Long-ago history comes to life at Co-LinPublished 12:10pm Thursday, October 10, 2013
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The class syllabus for history Instructor Brett Shufelt’s world civilization class sounds precisely like what a student might expect it to sound like. Or, it sounds similar to just about any other class syllabus for college.
There is the part about class attendance, grading and textbook information, and of course, the academic speak: “the course attempts to expose the student to major developments in philosophy, literature, the arts and sciences, and to discuss their effect upon the modern world.”
What one does not get, but should know, is that Shufelt’s classes tend to be atypical. Depending upon the historical concept, Shufelt makes sure he uses or provides props and visual aids that help bring the history he is teaching to life.
The instructor does this in a way that the students can understand, and relate to, and makes it both specifically individual to the student, and general to the class. The techniques not only help the students remember the lesson, and subsequently do better on the test, but they also encourage the students to consider how history fits into not just contemporary society, but their own lives.
Wednesday’s lesson provided a little context. Held outside Smith Hall at Co-Lin Community College, approximately 30 students assemble before their instructor equipped with uniquely personalized shields, and mock eight-foot bamboo spears.
Shufelt is re-inventing ancient Greece in the era of Homer’s The Iliad and Odyssey. Most of the students have little insight into that period coming into the class, with the exception of what they might have seen from Hollywood. Shufelt’s role is to teach the students about the particular history of the time. By having the students create their own props, he believes the knowledge has a better chance of sinking in permanently.
In previous classes, Shufelt has reinvented trench warfare during World War II with a giant sandbox, and provided his students with the resources and the wisdom to build their own trebuchet, a siege engine used during the middle ages. Shufelt also takes his students on field trips to places like the D-Day Museum in New Orleans.
Wednesday, each one of the students’ homemade shields provides a similar structure; however, they also are as individual as the person holding the shield. Similar to a family crest, or even a tattoo, the particular designs and style of the shield say a lot about the person behind it. Some shields have religious symbols on them, such as a cross, while others have animals such as a horse or wolf, or even a jersey number or area code.
Student Majorie Wells painted a ladybug on her shield. As she explained to the rest of the class her reasoning for the choice, she provided an impressively detailed history of the ladybug, one that has led to our modern-day inclination to associate good luck with the insect.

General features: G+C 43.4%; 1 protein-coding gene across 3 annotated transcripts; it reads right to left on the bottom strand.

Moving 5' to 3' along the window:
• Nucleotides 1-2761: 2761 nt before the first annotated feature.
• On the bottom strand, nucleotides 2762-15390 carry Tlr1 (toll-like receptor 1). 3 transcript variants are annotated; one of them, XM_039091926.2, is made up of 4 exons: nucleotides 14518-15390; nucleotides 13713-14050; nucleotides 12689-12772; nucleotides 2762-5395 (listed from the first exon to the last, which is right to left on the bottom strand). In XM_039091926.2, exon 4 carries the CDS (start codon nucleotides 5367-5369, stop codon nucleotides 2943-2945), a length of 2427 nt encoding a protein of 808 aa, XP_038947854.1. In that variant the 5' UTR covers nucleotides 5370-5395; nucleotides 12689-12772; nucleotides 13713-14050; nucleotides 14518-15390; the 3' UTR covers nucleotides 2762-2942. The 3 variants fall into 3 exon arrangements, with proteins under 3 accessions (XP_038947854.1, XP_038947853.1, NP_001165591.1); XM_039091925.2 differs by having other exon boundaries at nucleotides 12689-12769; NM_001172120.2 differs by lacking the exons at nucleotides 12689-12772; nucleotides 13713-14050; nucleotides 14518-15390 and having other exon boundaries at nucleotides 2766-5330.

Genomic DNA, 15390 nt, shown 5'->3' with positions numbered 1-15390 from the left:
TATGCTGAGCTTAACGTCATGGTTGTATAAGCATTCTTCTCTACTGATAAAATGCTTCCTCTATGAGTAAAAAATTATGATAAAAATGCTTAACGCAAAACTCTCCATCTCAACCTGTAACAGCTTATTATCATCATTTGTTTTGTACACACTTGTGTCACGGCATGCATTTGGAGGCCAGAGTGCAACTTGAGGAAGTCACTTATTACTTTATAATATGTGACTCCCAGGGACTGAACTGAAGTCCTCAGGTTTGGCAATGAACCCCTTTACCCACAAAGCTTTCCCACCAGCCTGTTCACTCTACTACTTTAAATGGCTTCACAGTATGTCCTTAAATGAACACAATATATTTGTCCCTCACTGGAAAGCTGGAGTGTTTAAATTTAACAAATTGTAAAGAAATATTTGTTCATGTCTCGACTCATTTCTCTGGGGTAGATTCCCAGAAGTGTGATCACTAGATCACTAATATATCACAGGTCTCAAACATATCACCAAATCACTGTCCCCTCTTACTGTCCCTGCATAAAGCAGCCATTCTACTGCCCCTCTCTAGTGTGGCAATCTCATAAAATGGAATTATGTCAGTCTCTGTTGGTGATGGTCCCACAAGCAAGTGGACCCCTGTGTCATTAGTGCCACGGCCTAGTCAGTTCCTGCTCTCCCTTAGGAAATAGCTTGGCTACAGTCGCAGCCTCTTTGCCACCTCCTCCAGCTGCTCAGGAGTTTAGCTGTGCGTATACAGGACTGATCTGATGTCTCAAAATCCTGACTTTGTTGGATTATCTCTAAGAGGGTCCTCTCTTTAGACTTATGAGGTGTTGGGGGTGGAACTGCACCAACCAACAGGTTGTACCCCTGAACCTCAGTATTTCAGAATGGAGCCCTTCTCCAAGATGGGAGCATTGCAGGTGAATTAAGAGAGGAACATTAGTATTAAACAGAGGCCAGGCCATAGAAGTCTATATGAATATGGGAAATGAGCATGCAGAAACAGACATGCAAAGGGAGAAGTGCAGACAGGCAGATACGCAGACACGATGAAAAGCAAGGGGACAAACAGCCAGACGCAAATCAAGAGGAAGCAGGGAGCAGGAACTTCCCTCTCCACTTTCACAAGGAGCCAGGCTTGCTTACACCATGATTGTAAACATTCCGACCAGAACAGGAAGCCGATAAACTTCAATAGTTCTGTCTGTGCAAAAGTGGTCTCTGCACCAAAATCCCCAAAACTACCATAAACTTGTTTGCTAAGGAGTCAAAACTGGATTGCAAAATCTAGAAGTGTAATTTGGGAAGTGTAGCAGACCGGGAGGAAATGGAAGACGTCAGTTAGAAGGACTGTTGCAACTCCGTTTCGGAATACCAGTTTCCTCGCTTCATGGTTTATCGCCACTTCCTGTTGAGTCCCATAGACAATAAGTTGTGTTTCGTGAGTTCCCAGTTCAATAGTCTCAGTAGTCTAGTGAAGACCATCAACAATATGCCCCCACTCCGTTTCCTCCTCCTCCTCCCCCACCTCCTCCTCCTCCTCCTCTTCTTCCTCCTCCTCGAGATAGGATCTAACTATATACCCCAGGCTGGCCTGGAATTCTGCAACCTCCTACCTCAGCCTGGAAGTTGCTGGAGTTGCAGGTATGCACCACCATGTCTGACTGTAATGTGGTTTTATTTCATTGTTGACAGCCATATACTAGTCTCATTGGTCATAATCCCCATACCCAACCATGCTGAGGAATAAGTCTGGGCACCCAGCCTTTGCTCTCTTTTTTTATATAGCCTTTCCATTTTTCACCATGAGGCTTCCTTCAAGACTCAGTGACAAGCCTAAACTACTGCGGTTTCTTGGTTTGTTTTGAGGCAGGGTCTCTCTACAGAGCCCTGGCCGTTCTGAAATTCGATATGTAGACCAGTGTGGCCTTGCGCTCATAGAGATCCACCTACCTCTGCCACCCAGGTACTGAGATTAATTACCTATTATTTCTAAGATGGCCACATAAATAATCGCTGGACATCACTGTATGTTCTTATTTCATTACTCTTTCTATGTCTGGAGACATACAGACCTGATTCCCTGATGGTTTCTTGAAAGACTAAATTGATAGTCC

During the Middle Ages, the ladybug ate plant-destroying insects in much of Europe, thus ensuring the growth of crops that people of the time relied upon for food. Soon, the ladybug became associated with a kinder side of humanity.
One shield that is particularly intricate came from Andie Tsosie, who is part Sioux and Navajo Indian, Mexican and Irish. Her shield contained elements of nearly all aspects of her heritage and included American Indian symbols.
Participation in Shufelt’s class isn’t limited to raising one’s hand and merely answering the instructor’s question. Rather, the students imagine being in a battle formation, called a phalanx, and each student in the class must explain his or her worth to the tribe or group.
Shufelt follows as discernable a history as can be provided with the building of the shields, as comparable as possible to what the ancient Greeks, Spartans and Macedonians did during their times. Once the student, or warrior, is accepted into the group, all others bang their spears on their shields in agreement.
When the students come together, Shufelt explains the significance. “If we were all angels, we wouldn’t need to be governed,” Shufelt says, quoting James Madison in the Federalist Papers. “The phalanx, unlike the individual, represents a group of individuals coming together; one that can stand up to the despotic and the tyrannical,” Shufelt says. “You are all a collection of individuals, yet the ancient Greeks understood that by coming together as a group, and acting as one unit, much more could be accomplished.”
Eventually, Shufelt finds a way to tie the class activity into what we see in our society today, from the present day military to the country’s democratic political process. Shufelt says the class’s simulated maneuvers, and the focus on group dynamics, is what led philosophers such as Aristotle to refer to the fundamental principles of a democratic system of government.
Before class ends, Shufelt challenges his students with a question. “Which one of you is an Alexander the Great, which one is an Aristotle, an Achilles or an Archimedes?” The question is meant to allow the student to take stock of what talents they possess, and then to make the best of it.
On a personal note, Shufelt explains to the class: “It wasn’t until my 40s that I became aware of much of what I’m teaching today. That’s unacceptable.”